proceeding against the tenant. The tenant must be served with these documents at
least 5 days, but no more than 12 days, before the court date included on the
Notice of Petition.

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4. First Court Appearance
For cases brought outside of New York City, if the tenant fails to appear,
the court will either adjourn the matter to another date or enter a default judgment
granting a Judgment and Warrant of Eviction. The court will also grant a
Judgment and Warrant of Eviction if the tenant appears and admits the claims in
the Petition.
However, if the tenant appears, denies the claims in the Petition and asks
for a trial, the court can immediately proceed with the trial if the parties are ready
or the matter can be adjourned for a later date.

5. Trial
At trial, both parties submit their evidence to the court to support their
claims and refute the opposing party’s claims. If the court finds in favor of the
landlord, it will issue a Judgment and Warrant of Eviction but if the court finds in
favor of the tenant, the case will be dismissed and the tenant can stay in the
apartment.

6. Judgment and Warrant of Eviction
A Judgment and Warrant of Eviction are the required legal documents that
must be signed by the court in order to legally evict a tenant. The landlord must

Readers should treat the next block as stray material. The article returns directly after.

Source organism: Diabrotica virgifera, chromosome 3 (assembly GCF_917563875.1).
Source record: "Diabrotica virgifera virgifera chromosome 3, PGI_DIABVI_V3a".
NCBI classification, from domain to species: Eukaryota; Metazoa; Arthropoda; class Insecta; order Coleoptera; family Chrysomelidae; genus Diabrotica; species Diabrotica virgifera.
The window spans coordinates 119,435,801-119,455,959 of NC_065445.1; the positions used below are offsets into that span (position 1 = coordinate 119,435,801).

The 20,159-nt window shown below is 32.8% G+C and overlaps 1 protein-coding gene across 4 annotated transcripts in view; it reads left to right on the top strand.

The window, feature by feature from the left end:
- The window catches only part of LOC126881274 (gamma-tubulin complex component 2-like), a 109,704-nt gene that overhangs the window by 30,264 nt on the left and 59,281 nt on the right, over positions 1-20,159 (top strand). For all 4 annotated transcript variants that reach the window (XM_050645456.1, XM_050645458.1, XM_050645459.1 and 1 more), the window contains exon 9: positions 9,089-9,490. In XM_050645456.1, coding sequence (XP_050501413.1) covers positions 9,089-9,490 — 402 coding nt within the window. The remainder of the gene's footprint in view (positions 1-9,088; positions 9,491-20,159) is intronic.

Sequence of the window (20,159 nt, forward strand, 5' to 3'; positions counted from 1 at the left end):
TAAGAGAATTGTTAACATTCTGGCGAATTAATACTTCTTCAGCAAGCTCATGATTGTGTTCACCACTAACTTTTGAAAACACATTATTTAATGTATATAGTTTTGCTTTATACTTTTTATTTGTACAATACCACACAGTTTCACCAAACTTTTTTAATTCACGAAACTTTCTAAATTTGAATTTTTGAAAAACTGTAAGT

submit a proposed Judgment and Warrant of Eviction for the judge to sign.
The Judgment orders the tenant to leave the premises or pay the landlord
any money owed. The Warrant of Eviction is the court order permitting the
physical eviction of the tenant. This Warrant must be given to a Marshal who will
then serve it on the tenant along with a 72 Hour Notice to vacate the apartment.
However, the Warrant of Eviction may not be readily enforceable because the
court may decide to grant a Stay of Eviction. A Stay of Eviction gives the tenant
more time to pay the unpaid rent. Once the Stay expires, the Warrant of Eviction is
enforceable or the court, in its discretion, can decide to issue another Stay.

7. Marshal
Only enforcement officers, such as a Marshal, can legally evict a tenant by
serving the tenant with the Warrant of Eviction and the 72 Hour Notice to vacate
the apartment. Once the 72 Hour period has expired and the tenant does not vacate
the apartment, the Marshal is authorized to physically evict the tenant from the
premises.

James G. Dibbini & Associates, P.C. has over 20 years of experience representing
landlords in nonpayment proceedings. Let us help you. Give us a call at (914) 965-
1011 or email us at jdibbini@dibbinilaw.com.
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This James G. Dibbini & Associates, P.C. Newsletter is a publication of James G. Dibbini &
Associates, P.C. All Rights Reserved. Quotation with attribution is permitted. This newsletter
offers general information and should not be taken or used as legal advice for specific situa-
tions, which depend on the evaluation of precise factual circumstances. Please note that James
G. Dibbini & Associates, P.C. does not undertake to update its publications after their publica-
tion date to reflect subsequent developments. Prior results do not guarantee a similar out-
come. This publication may contain attorney advertising.